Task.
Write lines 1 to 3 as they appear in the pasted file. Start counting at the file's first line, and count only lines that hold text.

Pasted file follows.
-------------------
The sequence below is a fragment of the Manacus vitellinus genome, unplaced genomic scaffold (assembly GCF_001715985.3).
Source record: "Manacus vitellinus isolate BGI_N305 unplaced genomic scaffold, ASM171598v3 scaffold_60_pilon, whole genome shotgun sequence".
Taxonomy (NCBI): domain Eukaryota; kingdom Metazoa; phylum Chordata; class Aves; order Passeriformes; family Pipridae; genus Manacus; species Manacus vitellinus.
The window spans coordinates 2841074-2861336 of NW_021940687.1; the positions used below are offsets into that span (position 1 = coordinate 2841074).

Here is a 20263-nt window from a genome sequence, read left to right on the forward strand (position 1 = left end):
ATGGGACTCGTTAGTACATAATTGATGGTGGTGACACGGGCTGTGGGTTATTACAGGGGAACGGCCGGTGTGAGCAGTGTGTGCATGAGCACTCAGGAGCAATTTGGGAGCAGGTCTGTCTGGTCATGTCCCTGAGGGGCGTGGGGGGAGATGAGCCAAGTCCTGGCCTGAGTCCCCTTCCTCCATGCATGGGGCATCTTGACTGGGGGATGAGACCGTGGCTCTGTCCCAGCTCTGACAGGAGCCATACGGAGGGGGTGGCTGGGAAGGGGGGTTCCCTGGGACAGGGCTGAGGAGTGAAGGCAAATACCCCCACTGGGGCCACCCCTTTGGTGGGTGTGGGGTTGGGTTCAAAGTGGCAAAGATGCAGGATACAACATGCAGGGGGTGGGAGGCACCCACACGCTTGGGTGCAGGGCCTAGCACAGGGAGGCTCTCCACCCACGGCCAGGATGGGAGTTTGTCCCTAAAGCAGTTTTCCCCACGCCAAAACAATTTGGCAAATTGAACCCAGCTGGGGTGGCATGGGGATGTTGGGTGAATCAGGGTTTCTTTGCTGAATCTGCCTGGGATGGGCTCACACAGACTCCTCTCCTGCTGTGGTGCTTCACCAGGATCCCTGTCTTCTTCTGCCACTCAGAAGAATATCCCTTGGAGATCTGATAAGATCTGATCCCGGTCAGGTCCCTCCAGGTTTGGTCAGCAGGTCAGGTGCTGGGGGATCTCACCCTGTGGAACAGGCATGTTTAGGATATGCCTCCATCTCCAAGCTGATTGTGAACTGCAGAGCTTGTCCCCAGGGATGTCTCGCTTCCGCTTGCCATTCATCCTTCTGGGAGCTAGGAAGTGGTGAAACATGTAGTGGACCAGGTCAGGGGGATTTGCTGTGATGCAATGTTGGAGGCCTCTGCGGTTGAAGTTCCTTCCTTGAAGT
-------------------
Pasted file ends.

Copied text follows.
The sequence below is a fragment of the Manacus vitellinus genome, unplaced genomic scaffold (assembly GCF_001715985.3).
Source record: "Manacus vitellinus isolate BGI_N305 unplaced genomic scaffold, ASM171598v3 scaffold_60_pilon, whole genome shotgun sequence".
Taxonomy (NCBI): domain Eukaryota; kingdom Metazoa; phylum Chordata; class Aves; order Passeriformes; family Pipridae; genus Manacus; species Manacus vitellinus.